Mr. Richland's Favourite Song - apparently Lennon's favourite track off the album, this really captures the essence of Aerial Ballet well — a song about a washed up performer set to a moderato foxtrot.

Bath - a sassy thing with sassy brass. sounds like something a stripper would strip to sassily.
2) Pandemonium Shadow Show (2nd album) - where the Nilsson legend really began. Beatles' publicist Derek Taylor heard one of the songs playing in a supermarket while in the States and bought a crate of albums to send to people across London.

Standout tracks:

Ten Little Indians - again, paired with an introduction "...presenting Nilsson and his Shandemanium Shadow Po!". Later covered by the Yardbirds, a fantastic military drum-driven track with the verses climbing up a step each go around until the 5th little Indian…where he returns to the home key stylishly. One of my favourite Nilsson songs.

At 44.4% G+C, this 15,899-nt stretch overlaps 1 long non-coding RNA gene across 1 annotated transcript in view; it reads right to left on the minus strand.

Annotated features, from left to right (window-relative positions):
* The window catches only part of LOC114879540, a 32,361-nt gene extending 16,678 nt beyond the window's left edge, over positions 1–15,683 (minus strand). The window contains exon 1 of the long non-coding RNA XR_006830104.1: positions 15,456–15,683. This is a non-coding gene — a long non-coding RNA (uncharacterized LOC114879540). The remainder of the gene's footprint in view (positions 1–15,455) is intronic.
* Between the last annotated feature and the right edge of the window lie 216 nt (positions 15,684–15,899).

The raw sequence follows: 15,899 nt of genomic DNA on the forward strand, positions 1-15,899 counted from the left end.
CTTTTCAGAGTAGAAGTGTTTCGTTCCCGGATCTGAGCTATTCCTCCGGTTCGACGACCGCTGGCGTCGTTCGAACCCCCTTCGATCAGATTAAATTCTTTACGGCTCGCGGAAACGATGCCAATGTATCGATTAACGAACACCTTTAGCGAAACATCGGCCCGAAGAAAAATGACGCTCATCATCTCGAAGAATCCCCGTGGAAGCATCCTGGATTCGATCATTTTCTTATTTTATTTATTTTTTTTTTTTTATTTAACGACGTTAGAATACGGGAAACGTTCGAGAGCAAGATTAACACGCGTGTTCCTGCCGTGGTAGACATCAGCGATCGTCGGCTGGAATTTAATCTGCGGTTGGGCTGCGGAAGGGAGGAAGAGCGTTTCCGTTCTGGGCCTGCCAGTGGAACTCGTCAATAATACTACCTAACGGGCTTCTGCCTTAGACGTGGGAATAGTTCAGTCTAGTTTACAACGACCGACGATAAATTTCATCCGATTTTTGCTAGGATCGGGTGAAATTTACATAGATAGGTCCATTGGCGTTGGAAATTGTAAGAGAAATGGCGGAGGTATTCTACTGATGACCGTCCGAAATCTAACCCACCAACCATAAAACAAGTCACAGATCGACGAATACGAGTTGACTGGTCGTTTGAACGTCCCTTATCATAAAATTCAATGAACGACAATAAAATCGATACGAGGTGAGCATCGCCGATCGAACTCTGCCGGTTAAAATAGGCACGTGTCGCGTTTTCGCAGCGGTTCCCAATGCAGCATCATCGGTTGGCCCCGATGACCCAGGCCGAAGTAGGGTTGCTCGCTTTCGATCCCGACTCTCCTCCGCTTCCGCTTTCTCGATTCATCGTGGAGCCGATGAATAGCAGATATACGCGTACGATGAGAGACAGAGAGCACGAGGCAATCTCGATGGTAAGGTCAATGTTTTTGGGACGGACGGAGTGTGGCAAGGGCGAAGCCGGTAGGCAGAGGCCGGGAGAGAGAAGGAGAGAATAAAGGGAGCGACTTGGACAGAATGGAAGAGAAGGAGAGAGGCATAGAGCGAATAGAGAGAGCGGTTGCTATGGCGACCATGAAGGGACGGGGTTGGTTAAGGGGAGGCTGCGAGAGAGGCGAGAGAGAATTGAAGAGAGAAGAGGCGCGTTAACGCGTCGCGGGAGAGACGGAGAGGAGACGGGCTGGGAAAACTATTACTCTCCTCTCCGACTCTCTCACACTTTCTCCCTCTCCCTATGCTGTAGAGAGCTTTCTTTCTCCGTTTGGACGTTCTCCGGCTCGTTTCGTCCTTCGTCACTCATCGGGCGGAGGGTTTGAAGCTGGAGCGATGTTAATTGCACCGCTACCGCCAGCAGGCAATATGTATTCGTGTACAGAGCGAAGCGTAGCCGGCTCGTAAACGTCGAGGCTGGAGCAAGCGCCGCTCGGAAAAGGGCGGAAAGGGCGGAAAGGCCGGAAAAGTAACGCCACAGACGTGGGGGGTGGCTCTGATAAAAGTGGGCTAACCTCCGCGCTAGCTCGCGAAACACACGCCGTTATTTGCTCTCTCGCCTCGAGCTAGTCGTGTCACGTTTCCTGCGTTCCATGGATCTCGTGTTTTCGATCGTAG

She's Leaving Home - like Flexo, I think I prefer this to the Beats.

Without Her - think Sleepwalk meets Leopardskin Limousines: irregular, touching.
3) Harry (4th album) - a natural progression from 'Ballet, this is whole-hog vaudeville.

Standouts:

The Puppy Song - solicited by McCartney as a Mary Hopkin vehicle for Apple, Nilsson's version is brilliant. Ingenious, effortless, pop.

Nobody Cares About the Railroads Anymore - unabashed, amazing, Americana.

Mourning Glory Story - a song about a hooker in the vein of For No One set to sympathetic strings.
4) Nilsson Schmilsson (7th album) - Nilsson phase 2, in which Harry gets his oats. Grown up, more guitars, harder rocking, no more nostalgia.

Standouts:

Gotta Get Up - sounds like a lost Beatles single. Fantastic opener.

Without You - Rock the Casbah.

Jump into the Fire - hard rock. false intro. dirty bass.
5) Son of Schmilsson (8th album) - Nilsson Schmilsson with sax and a pissed off sounding singer.

Standouts: